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There has been a fair amount of controversy over the past couple of weeks with regard to various articles in the media reporting on a study performed in Canada decrying the “over diagnosis” of breast cancer and that perhaps screening shouldn’t be performed, Especially in women below the age of 50. As the senior breast imaging specialist in these parts, I feel it is incumbent upon me to explain a few things to your readers.
This Canadian study has been going on for more than 20 years and it has been refuted many times for its poor methodology, including a lack of randomization for many patients, pre-selection biases, poor imaging quality and poor interpretation skills amongst several of the radiologists participating in the study.
Screening mammography has been consistently and reproducibly shown to save lives and to decrease mortality. Numerous studies, properly designed, applied to large populations, have proven beyond any reasonable doubt that this is so. This has proven true around the world, including the landmark studies published by Laslo Tabar in Sweden as well as the very large HIP trial in New York state.
More recent studies including a large study just published this month by the group at the UH/Case Western Reserve system. Have demonstrated why this is so. Screening, which delivers a negligible radiation dose to the breast with modern mammography equipment, allows us to detect cancers when they are much smaller. When breast cancers are small, they are much less likely to have spread to adjacent lymph nodes or to other organs.
It allows us to detect premalignant lesions such as the various atypical hyperplasias. Such lesions can often be successfully treated with various medication regimens instead of surgery. Sometimes these lesions prompt further diagnostic workups for contralateral disease and some even prompt genetic testing and counseling. Mammographically detected lesions also allow the performance of breast-sparing procedures such as lumpectomy instead of the more drastic technique of mastectomy.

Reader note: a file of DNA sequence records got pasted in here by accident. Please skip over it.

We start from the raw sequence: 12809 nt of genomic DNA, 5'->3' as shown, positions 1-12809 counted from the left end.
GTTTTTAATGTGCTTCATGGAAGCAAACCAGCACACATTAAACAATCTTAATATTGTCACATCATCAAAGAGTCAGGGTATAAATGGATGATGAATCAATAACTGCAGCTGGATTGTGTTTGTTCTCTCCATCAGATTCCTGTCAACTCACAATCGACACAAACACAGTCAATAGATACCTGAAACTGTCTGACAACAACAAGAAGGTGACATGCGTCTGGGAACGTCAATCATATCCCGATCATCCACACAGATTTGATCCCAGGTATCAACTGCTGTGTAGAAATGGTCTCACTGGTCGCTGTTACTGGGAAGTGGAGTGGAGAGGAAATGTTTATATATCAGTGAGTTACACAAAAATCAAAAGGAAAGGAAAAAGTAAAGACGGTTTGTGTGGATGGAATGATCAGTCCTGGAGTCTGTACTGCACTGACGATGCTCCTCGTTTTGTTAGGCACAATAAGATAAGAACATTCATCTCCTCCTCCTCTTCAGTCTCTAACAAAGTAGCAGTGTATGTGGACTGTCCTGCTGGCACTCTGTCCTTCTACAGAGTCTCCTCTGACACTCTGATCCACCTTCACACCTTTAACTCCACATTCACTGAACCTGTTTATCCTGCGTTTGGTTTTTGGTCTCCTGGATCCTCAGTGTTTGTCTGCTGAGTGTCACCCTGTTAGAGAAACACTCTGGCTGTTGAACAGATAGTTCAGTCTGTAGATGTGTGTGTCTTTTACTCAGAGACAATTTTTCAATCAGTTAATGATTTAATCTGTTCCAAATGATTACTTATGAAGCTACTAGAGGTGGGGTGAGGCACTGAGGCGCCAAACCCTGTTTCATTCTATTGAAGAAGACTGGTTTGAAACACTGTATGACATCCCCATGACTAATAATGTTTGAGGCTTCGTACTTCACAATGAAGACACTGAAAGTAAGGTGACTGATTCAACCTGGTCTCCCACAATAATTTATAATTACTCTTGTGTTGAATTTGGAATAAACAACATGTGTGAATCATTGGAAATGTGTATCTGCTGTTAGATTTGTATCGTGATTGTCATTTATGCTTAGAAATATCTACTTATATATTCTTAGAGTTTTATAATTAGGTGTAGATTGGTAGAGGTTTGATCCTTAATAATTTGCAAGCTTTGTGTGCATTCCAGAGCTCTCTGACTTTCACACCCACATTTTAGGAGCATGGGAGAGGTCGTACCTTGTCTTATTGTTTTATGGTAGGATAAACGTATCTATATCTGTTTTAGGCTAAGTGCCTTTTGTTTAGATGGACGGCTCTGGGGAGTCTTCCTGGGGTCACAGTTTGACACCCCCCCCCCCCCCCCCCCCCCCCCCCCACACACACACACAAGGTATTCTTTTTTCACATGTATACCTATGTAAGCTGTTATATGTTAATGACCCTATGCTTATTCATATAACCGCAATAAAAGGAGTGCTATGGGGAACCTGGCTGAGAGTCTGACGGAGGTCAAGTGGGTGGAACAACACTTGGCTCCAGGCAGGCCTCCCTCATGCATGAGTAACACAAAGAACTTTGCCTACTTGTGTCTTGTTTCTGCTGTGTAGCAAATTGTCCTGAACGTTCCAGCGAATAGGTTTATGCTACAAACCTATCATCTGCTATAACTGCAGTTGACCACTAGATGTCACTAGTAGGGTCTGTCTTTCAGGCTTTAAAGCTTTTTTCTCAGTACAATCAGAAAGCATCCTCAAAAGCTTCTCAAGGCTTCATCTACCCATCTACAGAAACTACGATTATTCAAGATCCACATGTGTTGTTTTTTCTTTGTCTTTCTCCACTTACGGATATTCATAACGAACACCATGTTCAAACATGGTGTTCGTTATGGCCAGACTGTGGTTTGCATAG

Is mammography perfect? Of course not. And either am I. Lesions can be missed for a host of reasons. Very dense breasts can obscure small lesions. Some lesions are just plain invisible at conventional mammography due to their patterns of growth and biology. If I lived in a perfect world with infinite resources, every woman I take care of would get yearly screening mammography, breast ultrasound, AND MRI( with the requisite self –exams, of course).
So what exactly is the impetus for various academics and, more tellingly, government bureaucrats, to criticize screening mammography? I believe the answer is revealed every time one of these people utters the word “over diagnosis.” I am convinced that this is but the beginning of an effort by various governmental and university actors to try to limit the amount of care that people receive, all under the guise of science (they recently tried the same thing with PSA tests for men).
I realize better than most that , the U.S. government is broke, but I become very concerned when their efforts to rein in costs involve transparent attempts to limit the utilization of a test that has not only saved countless lives but whish has also dramatically reduced suffering. Whenever you hear the phrases “over diagnosis,” “over treatment” and “excessive intervention,” I would urge you to take a very hard look at the data presented, look at the motivations of the authors and, unfortunately, probably assume that they don’t necessarily have your best interest foremost in their minds. Medicine is undergoing wrenching changes for a host of reasons and there are enormous cost pressures in play. Buyer ( and reader) beware.
Making it a great day! S